Every month Allyson Gronowitz pens Flipping The Script, a monthly column which has her spotlighting films she feels are underrated (her latest entry takes a look at The Golden Compass). I’ve tried to do a cinema column myself, and considering my last Dream Factory post was in July, I’ve been failing miserably (or is it miserably failing). Henceforth (is that the correct usage?) I’m turning my DF column into a weekly thing powered by my “A Movie A Day” idea. Details (and I hope you help me on this journey) are below!!
Brigsby Bear threw me for a loop but that “loop” sent me back, at least for a moment, to a very nostalgic place. James (Kyle Mooney) is an adult whose world revolves around a kids show named Brigsby Bear. It’s actually a fake program that was made by the man James believed was his dad (Mark Hamill), and when his “parents” (Hamill, Jane Adams) are finally arrested by their bunker home in the desert, he must gradually adjust to reality.
Dream Factory, as I’ve stated in a previous column, started during my UCLA Bruin days and centered on my obsession with cinema. Twenty three years later, my rotund, balding self is grasping at straws (or in my case, another slice of pizza), but the goal of the column is to discuss movies that have really embedded themselves in my itty bitty brain. This week that feature is It Comes At Night.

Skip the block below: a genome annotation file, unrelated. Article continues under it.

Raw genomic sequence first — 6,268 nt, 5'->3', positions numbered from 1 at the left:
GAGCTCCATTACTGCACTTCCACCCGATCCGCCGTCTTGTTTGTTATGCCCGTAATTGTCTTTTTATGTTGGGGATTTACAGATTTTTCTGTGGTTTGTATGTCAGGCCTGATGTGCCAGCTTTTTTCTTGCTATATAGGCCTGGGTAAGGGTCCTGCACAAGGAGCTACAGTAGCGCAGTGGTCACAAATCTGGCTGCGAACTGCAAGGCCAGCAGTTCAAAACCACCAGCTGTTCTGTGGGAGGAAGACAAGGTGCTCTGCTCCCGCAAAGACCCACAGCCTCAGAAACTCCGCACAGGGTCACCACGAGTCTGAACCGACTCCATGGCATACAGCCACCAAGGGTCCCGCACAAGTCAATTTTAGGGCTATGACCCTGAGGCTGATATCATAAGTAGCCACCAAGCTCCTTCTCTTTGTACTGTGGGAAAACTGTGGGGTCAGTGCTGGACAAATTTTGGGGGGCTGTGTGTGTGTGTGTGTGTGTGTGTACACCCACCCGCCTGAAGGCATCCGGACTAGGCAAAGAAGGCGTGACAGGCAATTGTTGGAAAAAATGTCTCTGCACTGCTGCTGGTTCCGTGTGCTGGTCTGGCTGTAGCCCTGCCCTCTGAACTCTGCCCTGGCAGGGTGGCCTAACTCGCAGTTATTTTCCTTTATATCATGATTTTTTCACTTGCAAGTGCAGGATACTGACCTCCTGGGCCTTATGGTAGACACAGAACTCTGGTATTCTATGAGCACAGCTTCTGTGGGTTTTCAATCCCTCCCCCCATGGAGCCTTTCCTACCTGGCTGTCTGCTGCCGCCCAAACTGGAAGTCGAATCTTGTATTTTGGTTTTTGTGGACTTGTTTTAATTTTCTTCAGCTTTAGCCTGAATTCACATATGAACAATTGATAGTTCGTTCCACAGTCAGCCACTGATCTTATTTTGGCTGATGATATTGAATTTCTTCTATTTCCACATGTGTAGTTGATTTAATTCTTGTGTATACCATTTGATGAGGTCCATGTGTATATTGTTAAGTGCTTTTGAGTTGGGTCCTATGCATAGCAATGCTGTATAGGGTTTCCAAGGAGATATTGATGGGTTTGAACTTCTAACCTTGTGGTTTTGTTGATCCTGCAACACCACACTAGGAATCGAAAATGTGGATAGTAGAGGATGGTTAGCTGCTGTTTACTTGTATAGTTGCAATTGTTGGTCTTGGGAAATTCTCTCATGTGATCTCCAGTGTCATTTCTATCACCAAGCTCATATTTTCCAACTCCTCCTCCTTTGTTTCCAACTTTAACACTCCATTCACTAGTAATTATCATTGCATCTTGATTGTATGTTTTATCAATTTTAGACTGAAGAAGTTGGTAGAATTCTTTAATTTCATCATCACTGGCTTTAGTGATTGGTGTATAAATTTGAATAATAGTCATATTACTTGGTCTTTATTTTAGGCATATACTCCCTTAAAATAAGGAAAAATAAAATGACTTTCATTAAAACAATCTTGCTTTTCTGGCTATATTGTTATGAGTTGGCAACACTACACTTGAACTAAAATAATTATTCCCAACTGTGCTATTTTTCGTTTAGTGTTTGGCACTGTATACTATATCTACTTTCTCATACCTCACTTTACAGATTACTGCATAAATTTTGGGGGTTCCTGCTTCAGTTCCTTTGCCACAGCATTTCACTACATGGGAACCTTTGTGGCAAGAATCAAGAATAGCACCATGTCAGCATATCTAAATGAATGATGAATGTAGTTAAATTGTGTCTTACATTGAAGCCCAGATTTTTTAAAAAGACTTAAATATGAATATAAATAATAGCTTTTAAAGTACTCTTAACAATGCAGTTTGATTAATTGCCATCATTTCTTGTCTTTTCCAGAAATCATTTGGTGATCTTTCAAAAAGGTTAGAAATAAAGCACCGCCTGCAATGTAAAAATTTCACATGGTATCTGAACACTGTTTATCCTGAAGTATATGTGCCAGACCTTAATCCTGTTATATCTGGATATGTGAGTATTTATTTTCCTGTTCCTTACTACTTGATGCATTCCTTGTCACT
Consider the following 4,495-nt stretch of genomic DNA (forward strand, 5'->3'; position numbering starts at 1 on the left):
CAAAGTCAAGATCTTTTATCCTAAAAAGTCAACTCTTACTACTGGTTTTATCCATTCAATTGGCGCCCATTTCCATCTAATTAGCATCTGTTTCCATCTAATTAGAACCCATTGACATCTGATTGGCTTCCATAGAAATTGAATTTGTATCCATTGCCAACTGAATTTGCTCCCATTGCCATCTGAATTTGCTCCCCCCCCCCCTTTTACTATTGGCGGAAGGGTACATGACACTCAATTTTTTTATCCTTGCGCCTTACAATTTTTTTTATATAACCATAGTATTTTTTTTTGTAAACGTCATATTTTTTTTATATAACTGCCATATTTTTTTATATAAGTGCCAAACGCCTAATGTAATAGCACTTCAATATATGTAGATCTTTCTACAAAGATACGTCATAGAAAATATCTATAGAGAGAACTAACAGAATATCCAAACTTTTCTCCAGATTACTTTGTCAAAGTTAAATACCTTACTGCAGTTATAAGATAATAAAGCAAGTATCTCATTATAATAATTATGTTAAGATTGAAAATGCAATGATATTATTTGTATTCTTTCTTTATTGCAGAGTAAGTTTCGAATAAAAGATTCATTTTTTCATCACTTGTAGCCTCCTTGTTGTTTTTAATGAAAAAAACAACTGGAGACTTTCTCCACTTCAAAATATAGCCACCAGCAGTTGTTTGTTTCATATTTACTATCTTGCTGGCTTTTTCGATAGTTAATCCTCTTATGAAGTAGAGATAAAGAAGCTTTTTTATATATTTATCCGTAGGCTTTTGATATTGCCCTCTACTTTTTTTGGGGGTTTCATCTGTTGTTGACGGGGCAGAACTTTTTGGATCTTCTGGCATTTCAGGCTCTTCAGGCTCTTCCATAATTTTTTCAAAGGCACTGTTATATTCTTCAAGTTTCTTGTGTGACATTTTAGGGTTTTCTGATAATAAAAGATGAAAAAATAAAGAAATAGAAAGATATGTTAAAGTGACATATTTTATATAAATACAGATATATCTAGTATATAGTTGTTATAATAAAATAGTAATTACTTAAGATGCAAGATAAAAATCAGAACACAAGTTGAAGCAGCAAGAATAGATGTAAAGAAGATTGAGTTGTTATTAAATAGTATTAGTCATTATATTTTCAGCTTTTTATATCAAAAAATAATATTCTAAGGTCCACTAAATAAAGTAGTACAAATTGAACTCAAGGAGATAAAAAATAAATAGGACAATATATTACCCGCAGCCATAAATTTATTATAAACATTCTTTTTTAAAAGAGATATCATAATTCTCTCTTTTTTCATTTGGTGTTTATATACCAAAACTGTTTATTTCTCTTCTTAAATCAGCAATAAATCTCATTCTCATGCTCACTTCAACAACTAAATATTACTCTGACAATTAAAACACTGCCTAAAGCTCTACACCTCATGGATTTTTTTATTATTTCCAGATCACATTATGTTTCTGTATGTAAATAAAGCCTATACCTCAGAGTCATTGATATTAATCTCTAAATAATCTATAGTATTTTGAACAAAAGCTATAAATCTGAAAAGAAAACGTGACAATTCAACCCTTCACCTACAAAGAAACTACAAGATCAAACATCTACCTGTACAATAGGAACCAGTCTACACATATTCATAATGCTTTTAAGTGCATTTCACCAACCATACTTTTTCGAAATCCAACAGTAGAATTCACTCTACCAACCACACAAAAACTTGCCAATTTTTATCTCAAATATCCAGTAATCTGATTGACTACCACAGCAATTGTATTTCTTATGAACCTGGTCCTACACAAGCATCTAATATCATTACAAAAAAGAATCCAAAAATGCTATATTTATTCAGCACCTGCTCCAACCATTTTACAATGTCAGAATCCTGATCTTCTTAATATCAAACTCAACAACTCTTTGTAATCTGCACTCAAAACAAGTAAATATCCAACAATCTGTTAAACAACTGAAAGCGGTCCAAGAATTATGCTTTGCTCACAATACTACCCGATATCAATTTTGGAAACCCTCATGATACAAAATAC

Cinema fully took hold of my senses in 9th grade, some 30 years ago, and during that year I was shaped by the stories of director Frank Capra (Mr. Smith Goes To Washington) and Woody Allen (Manhattan). But it was Alfred Hitchcock who shook me to the core. As millions of movie buffs can attest, ‘Vertigo’ is an experience that’s simply unforgettable.
Back in 1992, I wrote a column titled Dream Factory for the UCLA Daily Bruin. The weekly articles offered up my takes on cinema, most of which were centered on my fixation with classic films from yesteryear. Almost everything changes with time and weather, but movies have always been my bedfellow (for better and worse). I’m resurrecting Dream Factory from the Bruin ashes (good luck trying to find my column online – it’s lost in microfiche land) for Find Your Seen, and hopefully you’ll join me on this haphazard yet well intentioned journey.